I removed all the blanket yellow tint and was left with the colours that you see in my regrade. I appreciate that you think I have removed too much yellow but I can very clearly see that that is not the case, I can see that with pretty much 100% certainty.
Well, in that case you shouldn’t trust your eyes, but the numbers. As the RGB values don’t lie. There’s an overabundance of magenta all over the frames you posted in places where it definitely shouldn’t be (as the above complation makes clear visually). This is a mathematical certainty.
This feels to me like a case of you shooting the messenger, blaming me for how the blu-ray transfer looks under the blanket yellow tint, which is completely out of my control. The Titanic looks much more conventional colourwise under the blanket yellow tint but I did exactly the same as I did here, just remove all of the blanket yellow tint.
And your Titanic looks great, no doubts there. However, if you simply look at the compilation I posted above, there’s no doubt your Raiders regrade is magenta shifted in the brighter areas. This has nothing to do with the bluray colors.
I don’t think there’s much point going round in circles here DrDre. You were working on your own version of Raiders of the Lost Ark right? That’ll be your opportunity to regrade the film to your preferences with a more yellow colour scheme and then everybody will be able to choose between both our releases. I’ve moved onto other projects now.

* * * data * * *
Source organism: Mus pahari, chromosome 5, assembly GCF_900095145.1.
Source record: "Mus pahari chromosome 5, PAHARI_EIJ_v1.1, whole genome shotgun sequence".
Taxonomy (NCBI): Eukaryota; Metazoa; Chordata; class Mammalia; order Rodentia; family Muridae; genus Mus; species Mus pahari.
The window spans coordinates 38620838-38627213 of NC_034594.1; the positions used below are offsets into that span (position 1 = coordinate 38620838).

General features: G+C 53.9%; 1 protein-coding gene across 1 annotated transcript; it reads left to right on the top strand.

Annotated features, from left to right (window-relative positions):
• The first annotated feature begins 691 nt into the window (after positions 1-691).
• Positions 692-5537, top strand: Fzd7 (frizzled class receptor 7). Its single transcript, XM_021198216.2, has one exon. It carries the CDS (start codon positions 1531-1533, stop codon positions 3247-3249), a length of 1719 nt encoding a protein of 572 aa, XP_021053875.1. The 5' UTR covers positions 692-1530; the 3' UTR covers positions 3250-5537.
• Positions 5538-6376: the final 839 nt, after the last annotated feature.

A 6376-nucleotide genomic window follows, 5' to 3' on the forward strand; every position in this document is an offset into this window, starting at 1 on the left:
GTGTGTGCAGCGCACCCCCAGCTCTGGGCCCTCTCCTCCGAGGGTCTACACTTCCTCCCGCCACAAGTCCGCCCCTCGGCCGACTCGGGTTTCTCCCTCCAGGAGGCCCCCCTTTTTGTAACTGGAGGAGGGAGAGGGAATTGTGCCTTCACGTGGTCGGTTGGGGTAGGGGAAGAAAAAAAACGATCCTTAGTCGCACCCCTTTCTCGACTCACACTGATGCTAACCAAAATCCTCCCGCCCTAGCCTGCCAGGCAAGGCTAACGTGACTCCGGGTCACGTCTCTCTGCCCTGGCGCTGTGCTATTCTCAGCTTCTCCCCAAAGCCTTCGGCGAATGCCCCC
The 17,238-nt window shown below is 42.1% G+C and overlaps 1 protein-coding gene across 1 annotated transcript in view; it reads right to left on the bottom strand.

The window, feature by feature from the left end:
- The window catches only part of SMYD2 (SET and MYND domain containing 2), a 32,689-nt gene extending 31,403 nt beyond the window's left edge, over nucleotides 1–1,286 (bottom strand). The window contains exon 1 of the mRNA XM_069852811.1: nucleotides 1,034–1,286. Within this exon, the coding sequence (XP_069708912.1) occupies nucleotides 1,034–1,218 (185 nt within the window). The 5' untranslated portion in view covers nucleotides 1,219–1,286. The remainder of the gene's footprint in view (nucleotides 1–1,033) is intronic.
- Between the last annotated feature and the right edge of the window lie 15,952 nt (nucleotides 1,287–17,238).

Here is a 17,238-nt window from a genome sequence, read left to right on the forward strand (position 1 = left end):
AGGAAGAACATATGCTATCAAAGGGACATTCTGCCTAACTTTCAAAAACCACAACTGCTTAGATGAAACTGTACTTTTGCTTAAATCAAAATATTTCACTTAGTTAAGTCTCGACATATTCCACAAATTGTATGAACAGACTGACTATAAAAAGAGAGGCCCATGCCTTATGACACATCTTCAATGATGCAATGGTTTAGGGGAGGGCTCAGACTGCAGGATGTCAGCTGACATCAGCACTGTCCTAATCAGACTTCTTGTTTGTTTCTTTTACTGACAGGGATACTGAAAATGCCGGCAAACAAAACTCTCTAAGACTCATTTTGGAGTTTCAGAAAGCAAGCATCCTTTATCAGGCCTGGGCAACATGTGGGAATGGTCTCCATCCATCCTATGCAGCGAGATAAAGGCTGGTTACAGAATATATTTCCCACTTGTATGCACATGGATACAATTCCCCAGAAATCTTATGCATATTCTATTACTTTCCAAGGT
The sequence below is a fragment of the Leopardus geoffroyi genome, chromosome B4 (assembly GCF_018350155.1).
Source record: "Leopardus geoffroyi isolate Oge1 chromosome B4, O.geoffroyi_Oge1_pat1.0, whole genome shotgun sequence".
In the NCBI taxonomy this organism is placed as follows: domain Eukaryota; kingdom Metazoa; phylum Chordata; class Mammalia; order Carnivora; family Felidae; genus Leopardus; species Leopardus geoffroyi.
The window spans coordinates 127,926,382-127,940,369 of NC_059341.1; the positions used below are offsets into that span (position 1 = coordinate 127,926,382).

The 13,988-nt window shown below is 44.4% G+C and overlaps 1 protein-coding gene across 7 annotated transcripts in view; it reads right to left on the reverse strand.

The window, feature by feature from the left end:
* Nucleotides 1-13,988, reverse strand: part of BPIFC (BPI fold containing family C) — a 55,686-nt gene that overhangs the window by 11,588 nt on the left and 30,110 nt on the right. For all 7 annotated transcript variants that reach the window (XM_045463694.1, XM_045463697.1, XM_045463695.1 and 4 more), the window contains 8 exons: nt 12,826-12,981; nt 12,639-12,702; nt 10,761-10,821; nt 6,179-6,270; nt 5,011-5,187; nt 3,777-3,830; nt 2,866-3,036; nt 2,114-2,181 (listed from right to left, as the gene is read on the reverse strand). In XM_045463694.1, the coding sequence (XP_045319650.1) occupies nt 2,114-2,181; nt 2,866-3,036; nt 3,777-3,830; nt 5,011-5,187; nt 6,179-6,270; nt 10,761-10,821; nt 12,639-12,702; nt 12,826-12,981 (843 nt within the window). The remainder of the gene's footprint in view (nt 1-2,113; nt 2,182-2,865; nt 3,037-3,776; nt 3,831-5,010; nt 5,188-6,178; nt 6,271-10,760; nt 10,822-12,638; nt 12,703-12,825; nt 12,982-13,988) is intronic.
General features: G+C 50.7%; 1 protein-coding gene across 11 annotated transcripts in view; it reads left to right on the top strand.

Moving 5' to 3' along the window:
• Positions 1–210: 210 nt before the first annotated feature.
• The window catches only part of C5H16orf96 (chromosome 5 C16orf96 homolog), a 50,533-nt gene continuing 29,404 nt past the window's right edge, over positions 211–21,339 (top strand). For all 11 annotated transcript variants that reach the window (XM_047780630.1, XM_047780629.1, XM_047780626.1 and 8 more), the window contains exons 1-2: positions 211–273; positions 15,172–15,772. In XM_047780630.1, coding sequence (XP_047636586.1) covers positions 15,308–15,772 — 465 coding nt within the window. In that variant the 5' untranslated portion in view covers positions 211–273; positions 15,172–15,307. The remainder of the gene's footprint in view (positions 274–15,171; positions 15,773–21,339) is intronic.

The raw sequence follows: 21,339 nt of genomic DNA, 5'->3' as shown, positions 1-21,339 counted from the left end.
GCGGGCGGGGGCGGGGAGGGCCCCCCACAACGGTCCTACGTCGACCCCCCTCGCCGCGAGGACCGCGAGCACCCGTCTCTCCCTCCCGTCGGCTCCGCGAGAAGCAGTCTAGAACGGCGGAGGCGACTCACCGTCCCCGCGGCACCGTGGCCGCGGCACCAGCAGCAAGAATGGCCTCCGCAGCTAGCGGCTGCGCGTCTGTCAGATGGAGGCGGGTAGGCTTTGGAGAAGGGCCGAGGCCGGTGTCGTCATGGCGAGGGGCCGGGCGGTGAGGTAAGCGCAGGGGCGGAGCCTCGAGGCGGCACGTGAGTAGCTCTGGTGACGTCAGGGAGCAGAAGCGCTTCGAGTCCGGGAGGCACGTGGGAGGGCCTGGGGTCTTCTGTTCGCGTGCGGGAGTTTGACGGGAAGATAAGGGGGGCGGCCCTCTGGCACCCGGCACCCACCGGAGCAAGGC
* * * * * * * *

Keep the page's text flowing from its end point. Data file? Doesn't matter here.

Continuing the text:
There’s no circles, it’s magenta. If that’s your purpose, more power to you. While I too have a tendency to respond with irritation in the face of criticism (initially, these things tend to bug me, such that I usually fix the problem eventually), I’ve also found these discussions generally lead to a better result, as sometimes others notice things, you may have missed. You’re free to ignore me of course. That’s fine by me, but left as is, this regrade is not up to your usual standards (IMO of course).
I am glad that you like the Titanic release but the fact that you like the look of that release and not this one is completely making my point about shooting the messenger.